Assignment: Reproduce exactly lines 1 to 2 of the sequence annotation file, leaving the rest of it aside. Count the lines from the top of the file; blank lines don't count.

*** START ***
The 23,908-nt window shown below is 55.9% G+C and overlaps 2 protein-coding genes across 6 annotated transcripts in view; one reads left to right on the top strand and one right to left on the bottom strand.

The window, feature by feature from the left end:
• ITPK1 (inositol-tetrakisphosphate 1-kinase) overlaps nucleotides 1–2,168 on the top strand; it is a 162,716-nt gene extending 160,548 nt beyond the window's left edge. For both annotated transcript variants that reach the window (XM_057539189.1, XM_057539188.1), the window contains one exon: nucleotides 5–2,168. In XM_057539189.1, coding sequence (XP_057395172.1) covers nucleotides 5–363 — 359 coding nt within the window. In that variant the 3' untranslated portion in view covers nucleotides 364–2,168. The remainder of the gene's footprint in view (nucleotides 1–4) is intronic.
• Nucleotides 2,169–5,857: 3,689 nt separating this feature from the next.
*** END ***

The 23,908-nt window shown below is 55.9% G+C and overlaps 2 protein-coding genes across 6 annotated transcripts in view; one reads left to right on the top strand and one right to left on the bottom strand.

The window, feature by feature from the left end: